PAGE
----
A Future Hope
As of the writing of this I find myself over 10 years as a single man. As I think back to the time of my divorce I couldn’t imagine being single for a year let alone decade or more. So how have I managed to stay single so long? A better question is how did I reconcile still being single with my mind and time? I always think back to my twenties when I learned the valuable lesson of waiting.
When I was twenty years old and in college I decided to make the twenty-two hour drive to visit my Dad in Pennsylvania from Missouri. At this time I was driving an old beater of a car. I think I spent more time sitting in the waiting room at the mechanics then actually driving it. My Dad had always been a car enthusiast and had helped me in the past in finding reliable transportation. On my visit I asked him if there was any way he could help me find a newer car. Finances were tight but he took me to a friend’s car lot and pointed out a car within his budget. It was a used blue VW Gulf with a sticker price of $2000. It was an ok looking car and seemed like it would fit my needs for college. As I stood there I started to imagine myself driving that car around the city and college. It wasn’t anything to be proud of but it might provide better reliability then my current vehicle.
I saw some hesitation in my father as he asked what I thought of this option. I walked around the car kicking the tires and such for a few more minutes. He then suggested fixing what I had, and wait a few more years with the hope of him helping me get a brand new car.
As I looked to the future I envisioned all of the potential life promised me as I was due to graduate college and get my first job.
I decided to think about it for a few days. In the end, I drove back to college in the same car that made the twenty-two hour trip seem like forty-eight. All the while thinking of the future hope, that one day I would get the first opportunity to have a car that would not need consistent TLC from my local mechanic.
Almost two years later I drove back to Pennsylvania for my semester visit. I pulled up to my Dad’s condo and saw a bright red sports car sitting in the parking lot. This car commanded the “rubber necks” to stop dead in their tracks. Surely, this wasn’t my Dad’s but some neighbor’s car, I thought to myself. Still the promise my Dad made rung in my ears. I ran inside to see him, and after the greeting and such he asked “Did you see the Red Car?” then he dropped the keys in my hand.
There is nothing like a new car smell. I sat inside the car breathing it in, in amazement, that I had just been blessed with something that I had hoped for but never imagined the day I would have. I just sat there in amazement of this gift.
A father’s heart is to overwhelm his children with blessings. However, as a parent I have learned timing is everything in order for the child to be able to receive the blessing.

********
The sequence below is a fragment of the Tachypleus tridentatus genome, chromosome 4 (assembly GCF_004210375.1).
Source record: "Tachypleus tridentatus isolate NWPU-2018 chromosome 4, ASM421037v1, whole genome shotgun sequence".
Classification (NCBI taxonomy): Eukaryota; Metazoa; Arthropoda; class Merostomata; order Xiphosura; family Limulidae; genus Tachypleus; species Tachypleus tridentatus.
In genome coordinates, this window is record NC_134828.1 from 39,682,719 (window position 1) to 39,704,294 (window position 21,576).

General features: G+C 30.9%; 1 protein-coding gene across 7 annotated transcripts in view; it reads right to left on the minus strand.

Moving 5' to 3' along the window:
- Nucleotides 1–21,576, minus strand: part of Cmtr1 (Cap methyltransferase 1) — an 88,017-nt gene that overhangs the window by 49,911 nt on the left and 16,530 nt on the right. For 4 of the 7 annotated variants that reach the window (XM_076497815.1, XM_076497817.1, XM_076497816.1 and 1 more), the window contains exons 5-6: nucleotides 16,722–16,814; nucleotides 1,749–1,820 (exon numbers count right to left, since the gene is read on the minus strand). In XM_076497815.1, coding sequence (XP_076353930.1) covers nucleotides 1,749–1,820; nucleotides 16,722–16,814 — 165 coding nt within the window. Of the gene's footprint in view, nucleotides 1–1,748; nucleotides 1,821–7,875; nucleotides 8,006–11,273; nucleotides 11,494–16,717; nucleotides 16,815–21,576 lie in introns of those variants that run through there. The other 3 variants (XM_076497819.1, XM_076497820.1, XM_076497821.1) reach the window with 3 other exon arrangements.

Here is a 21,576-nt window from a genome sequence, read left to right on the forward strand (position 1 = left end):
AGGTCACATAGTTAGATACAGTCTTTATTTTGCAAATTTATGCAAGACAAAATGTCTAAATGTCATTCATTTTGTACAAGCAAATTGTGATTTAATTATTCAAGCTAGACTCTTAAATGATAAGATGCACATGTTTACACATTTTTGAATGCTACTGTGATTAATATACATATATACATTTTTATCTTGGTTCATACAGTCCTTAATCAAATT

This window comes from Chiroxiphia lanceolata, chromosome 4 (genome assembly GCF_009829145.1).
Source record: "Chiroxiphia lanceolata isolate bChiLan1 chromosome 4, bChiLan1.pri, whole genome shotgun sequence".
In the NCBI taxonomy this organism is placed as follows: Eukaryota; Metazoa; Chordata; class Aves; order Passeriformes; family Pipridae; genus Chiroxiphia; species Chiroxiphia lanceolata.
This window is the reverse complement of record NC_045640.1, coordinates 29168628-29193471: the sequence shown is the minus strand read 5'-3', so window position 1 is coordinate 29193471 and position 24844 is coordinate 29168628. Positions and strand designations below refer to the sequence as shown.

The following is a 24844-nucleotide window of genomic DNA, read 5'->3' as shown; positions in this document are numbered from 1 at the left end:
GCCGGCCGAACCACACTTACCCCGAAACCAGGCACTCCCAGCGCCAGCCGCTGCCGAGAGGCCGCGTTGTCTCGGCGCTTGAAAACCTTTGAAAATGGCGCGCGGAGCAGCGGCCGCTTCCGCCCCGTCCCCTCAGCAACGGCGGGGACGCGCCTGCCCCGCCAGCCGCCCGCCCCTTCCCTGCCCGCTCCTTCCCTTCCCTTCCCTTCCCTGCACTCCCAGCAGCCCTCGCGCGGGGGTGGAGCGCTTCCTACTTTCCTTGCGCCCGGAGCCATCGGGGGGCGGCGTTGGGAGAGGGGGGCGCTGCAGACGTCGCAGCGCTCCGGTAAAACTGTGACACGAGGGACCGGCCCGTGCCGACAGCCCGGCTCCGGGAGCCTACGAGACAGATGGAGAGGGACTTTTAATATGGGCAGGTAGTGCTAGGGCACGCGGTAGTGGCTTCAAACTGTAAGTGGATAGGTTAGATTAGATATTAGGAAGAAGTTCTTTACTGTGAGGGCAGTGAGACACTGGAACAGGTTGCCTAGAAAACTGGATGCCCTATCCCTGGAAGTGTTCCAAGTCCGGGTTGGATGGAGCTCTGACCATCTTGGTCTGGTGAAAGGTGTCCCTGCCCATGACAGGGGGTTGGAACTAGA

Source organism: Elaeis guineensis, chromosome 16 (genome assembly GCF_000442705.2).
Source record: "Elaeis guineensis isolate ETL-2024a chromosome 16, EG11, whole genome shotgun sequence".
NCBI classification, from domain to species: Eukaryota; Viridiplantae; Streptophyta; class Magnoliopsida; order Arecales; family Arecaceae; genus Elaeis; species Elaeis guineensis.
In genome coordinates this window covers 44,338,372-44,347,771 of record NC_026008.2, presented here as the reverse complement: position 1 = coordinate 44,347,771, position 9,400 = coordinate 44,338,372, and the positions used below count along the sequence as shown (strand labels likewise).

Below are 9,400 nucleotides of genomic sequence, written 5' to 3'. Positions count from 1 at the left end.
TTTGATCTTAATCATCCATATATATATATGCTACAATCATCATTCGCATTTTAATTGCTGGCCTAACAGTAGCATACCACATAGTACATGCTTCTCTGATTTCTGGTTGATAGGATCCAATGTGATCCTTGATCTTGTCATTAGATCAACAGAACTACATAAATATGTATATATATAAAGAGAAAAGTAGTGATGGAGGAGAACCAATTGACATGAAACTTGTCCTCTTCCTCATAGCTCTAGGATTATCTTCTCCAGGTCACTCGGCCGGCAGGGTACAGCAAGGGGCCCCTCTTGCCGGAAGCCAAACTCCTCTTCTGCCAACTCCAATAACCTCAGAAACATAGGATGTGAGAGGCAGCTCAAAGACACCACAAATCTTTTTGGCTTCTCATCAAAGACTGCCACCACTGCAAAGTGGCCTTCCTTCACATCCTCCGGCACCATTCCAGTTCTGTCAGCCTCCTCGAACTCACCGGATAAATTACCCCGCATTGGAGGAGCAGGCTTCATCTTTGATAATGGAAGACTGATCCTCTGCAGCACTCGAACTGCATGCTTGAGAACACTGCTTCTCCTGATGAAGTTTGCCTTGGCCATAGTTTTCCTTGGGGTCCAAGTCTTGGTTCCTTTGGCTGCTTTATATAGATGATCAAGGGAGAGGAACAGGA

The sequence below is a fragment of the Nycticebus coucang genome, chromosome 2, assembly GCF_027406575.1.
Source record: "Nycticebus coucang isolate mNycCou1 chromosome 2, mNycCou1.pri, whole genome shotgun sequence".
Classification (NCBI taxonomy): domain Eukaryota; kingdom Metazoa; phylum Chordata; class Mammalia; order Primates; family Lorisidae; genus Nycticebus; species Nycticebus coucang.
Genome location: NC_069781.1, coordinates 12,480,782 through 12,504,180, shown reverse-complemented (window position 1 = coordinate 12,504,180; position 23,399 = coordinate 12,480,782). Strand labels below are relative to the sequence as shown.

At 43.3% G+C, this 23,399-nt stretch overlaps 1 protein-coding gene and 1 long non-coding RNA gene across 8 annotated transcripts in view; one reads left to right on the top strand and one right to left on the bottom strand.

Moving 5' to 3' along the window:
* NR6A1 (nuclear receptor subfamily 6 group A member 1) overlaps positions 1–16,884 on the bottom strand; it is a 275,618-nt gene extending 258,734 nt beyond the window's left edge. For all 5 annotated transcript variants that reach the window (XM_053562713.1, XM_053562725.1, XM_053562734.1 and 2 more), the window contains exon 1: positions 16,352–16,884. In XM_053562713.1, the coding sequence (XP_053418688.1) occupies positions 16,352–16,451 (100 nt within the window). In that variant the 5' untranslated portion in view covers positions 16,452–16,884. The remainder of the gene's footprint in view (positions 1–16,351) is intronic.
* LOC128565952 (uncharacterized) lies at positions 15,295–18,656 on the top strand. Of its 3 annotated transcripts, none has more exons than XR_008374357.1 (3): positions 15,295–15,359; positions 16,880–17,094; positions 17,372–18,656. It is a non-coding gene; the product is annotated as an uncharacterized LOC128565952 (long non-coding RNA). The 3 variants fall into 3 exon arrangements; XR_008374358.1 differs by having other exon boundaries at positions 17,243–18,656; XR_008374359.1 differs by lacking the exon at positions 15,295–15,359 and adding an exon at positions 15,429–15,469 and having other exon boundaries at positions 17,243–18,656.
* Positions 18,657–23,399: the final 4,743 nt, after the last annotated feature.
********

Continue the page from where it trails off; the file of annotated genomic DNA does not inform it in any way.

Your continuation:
That day I was overwhelmed by my father’s generous gift. So much so that it taught me the valuable lesson of hope, patience, and promises. Romans 8:24-25 talks about hope. It reads;
“In this hope we were saved. But hope that is seen is no hope at all. Who hopes for what he already has? But if we hope for what we do not yet have, we wait for it patiently.”
There have been many opportunities for me to take what was in front of me, and settle down. But would it have been God’s best? So many times we choose what is right in front of us instead of waiting patiently for our father’s best. It is probably why a good percentage of men marry six months after their divorce is final and why over 60 percent of second marriages fail. Hope and patience are not easy. They require action. Action to stick to what you know your father has for you even when you can’t see or feel it.
I have a really good friend whom God has impressed on her to wait for marriage for a specific person. The first few years were easy as she was involved in church and had many things to occupy her time. As the years went on, I stood in the distance listening to well meaning friends tell her to move on from the promise. She has not. I cheer her on each time I think of her patience and God’s promises to her. It is this willingness to believe past where others in your life are not able to. That is called perseverance for a future hope.
So as I stand here and hope, the result of this waiting has given me a new found patience. Not for what I have seen, but for the promise that God has made to fully restore me in every area of my life.
“Return to your fortress, O prisoners of hope; even now I announce that I will restore twice as much to you.” Zechariah 9:12
So in anticipation of the hope God has in store for me, I have been fixing this old beater of a man so that when he shows up with his gift of restoration I will be ready to receive it.
Where are you today? Are you willing to wait for God’s best for you, or will you settle for something far less for you future?